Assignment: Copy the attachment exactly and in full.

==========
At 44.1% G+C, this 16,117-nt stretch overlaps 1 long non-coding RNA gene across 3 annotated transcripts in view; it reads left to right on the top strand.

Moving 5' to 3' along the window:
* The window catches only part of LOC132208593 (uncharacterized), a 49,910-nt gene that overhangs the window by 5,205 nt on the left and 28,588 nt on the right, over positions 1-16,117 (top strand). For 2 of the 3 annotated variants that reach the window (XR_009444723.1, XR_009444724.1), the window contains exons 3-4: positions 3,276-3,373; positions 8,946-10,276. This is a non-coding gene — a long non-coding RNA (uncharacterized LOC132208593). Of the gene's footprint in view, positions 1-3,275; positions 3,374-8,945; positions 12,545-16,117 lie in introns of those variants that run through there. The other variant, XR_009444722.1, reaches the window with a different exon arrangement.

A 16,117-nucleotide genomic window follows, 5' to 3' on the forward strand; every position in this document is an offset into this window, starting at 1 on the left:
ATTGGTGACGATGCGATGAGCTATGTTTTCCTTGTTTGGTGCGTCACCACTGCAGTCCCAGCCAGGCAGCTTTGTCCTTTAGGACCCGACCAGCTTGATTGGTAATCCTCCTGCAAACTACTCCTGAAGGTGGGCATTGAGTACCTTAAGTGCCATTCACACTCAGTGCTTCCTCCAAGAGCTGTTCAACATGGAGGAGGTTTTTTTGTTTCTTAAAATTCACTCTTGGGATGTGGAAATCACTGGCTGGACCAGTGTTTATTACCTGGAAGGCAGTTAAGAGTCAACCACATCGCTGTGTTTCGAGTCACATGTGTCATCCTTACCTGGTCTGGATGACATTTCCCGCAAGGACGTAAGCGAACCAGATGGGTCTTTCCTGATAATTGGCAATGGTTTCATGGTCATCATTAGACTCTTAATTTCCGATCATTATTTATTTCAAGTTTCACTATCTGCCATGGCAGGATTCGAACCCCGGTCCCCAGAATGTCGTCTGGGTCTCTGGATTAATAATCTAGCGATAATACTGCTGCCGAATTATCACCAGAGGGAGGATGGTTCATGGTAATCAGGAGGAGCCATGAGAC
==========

At 44.1% G+C, this 16,117-nt stretch overlaps 1 long non-coding RNA gene across 3 annotated transcripts in view; it reads left to right on the top strand.

Moving 5' to 3' along the window:
* The window catches only part of LOC132208593 (uncharacterized), a 49,910-nt gene that overhangs the window by 5,205 nt on the left and 28,588 nt on the right, over positions 1-16,117 (top strand). For 2 of the 3 annotated variants that reach the window (XR_009444723.1, XR_009444724.1), the window contains exons 3-4: positions 3,276-3,373; positions 8,946-10,276. This is a non-coding gene — a long non-coding RNA (uncharacterized LOC132208593). Of the gene's footprint in view, positions 1-3,275; positions 3,374-8,945; positions 12,545-16,117 lie in introns of those variants that run through there. The other variant, XR_009444722.1, reaches the window with a different exon arrangement.

A 16,117-nucleotide genomic window follows, 5' to 3' on the forward strand; every position in this document is an offset into this window, starting at 1 on the left:
ATTGGTGACGATGCGATGAGCTATGTTTTCCTTGTTTGGTGCGTCACCACTGCAGTCCCAGCCAGGCAGCTTTGTCCTTTAGGACCCGACCAGCTTGATTGGTAATCCTCCTGCAAACTACTCCTGAAGGTGGGCATTGAGTACCTTAAGTGCCATTCACACTCAGTGCTTCCTCCAAGAGCTGTTCAACATGGAGGAGGTTTTTTTGTTTCTTAAAATTCACTCTTGGGATGTGGAAATCACTGGCTGGACCAGTGTTTATTACCTGGAAGGCAGTTAAGAGTCAACCACATCGCTGTGTTTCGAGTCACATGTGTCATCCTTACCTGGTCTGGATGACATTTCCCGCAAGGACGTAAGCGAACCAGATGGGTCTTTCCTGATAATTGGCAATGGTTTCATGGTCATCATTAGACTCTTAATTTCCGATCATTATTTATTTCAAGTTTCACTATCTGCCATGGCAGGATTCGAACCCCGGTCCCCAGAATGTCGTCTGGGTCTCTGGATTAATAATCTAGCGATAATACTGCTGCCGAATTATCACCAGAGGGAGGATGGTTCATGGTAATCAGGAGGAGCCATGAGAC